Are Song Titles & Lyrics Protected by Copyright or Trademark Law

The author of a work is legally protected by the Copyright Act. According to the trademark law, this also includes musical works. These are self-contained compositions published under a specific title – whether with or without lyrics. This means that not only music falls under the copyright of composers. Singing, nature sounds or even animal sounds can also be part of it.

In addition, it is not necessary for the piece in question to have been published as sheet music or on a recording. It is already sufficient if the piece of music has been performed once in front of an audience. Important to know: The copyright does not have to be registered. It exists with the creation of the work.


What Does Musicians Copyright Include?

Copyright can be broken down into three parts:

  • exploitation rights
  • Reproduction Rights
  • distribution right

These rights belong solely to the composer and cannot be transferred to other people. Only when the composer dies do the exploitation rights pass to his heirs. However, there is the chance of granting a right of use to others. A composer always has the right to be credited as the author of his work. In addition, he is protected by law against distortion of the work. This is the case if the author’s personal interests in his work are endangered.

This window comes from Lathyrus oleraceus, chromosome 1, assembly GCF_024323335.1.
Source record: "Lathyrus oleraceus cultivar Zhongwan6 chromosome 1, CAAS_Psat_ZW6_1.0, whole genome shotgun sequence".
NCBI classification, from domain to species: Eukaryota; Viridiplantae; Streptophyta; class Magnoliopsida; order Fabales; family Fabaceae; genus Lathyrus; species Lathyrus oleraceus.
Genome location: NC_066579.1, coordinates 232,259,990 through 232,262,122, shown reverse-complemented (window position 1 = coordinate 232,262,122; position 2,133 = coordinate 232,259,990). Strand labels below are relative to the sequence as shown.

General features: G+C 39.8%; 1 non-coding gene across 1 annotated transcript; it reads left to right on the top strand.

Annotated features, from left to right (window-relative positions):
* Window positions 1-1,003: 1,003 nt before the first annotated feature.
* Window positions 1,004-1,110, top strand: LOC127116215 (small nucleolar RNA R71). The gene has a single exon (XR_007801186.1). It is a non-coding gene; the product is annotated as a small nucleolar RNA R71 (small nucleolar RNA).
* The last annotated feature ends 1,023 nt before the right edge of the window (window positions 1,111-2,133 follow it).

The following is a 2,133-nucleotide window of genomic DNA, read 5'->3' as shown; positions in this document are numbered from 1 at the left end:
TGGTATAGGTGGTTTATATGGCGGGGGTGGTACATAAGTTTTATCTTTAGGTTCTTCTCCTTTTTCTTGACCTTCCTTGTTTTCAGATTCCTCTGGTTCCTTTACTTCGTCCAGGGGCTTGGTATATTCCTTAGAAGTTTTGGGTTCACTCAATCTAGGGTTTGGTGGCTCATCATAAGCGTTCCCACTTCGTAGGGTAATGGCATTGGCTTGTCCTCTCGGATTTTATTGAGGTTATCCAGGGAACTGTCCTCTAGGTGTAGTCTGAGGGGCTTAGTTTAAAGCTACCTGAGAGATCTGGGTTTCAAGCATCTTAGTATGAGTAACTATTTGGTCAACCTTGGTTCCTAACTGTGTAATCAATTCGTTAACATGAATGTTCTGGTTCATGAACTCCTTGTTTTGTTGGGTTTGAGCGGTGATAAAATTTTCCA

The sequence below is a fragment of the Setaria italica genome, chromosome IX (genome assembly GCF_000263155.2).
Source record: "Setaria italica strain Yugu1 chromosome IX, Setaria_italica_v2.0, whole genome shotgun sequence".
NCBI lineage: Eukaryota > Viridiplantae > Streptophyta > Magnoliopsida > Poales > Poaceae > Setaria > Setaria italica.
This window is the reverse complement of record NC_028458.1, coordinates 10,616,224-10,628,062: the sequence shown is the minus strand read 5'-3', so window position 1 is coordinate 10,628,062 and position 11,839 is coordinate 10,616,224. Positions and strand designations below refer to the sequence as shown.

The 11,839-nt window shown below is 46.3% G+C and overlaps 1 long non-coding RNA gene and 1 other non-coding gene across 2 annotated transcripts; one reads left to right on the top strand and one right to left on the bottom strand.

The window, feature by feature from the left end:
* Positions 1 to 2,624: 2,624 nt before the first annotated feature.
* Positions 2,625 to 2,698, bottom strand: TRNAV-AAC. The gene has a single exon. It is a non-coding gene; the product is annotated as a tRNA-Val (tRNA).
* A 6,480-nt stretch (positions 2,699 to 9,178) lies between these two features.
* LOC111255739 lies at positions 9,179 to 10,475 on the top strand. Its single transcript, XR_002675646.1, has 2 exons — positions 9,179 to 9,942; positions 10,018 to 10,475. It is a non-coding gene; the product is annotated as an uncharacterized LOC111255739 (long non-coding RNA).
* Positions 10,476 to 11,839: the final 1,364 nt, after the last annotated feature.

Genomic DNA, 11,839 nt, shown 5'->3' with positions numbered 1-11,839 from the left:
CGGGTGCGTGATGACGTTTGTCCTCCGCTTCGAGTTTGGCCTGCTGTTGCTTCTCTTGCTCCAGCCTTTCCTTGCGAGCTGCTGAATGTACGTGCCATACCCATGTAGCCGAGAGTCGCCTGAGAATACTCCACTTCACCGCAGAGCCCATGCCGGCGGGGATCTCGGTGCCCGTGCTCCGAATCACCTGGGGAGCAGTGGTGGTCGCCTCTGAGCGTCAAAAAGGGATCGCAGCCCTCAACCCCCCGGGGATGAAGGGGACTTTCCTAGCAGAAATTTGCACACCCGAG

Are Song Titles & Lyrics Protected by Copyright or Trademark Law
Are Song Titles & Lyrics Protected by Copyright or Trademark Law

Is Musician’s Copyright Transferable?

No! A composer cannot transfer copyright in a work as such. This is also not possible through a deal. However, it is possible to grant others the right to use the work. For this purpose, an agreement is concluded that contains the most important details about the scope of use and the remuneration.

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What About Covers On Youtube?

Theoretically, musicians must also purchase a document for covers of other people’s songs published on YouTube. In many cases, however, record companies see such videos as free advertising and do not pursue copyright infringement. However, more and more record companies are also taking action against covers – especially on platforms with a large number of subscribers and also when only passages from a copyrighted track are played. If the record company raises a copyright claim, the consequence is that the creators who publish the tutorial either cannot make any money from it or the video is blocked entirely. In this case, YouTube is liable as a so-called interferer and is obliged to delete such videos if necessary.


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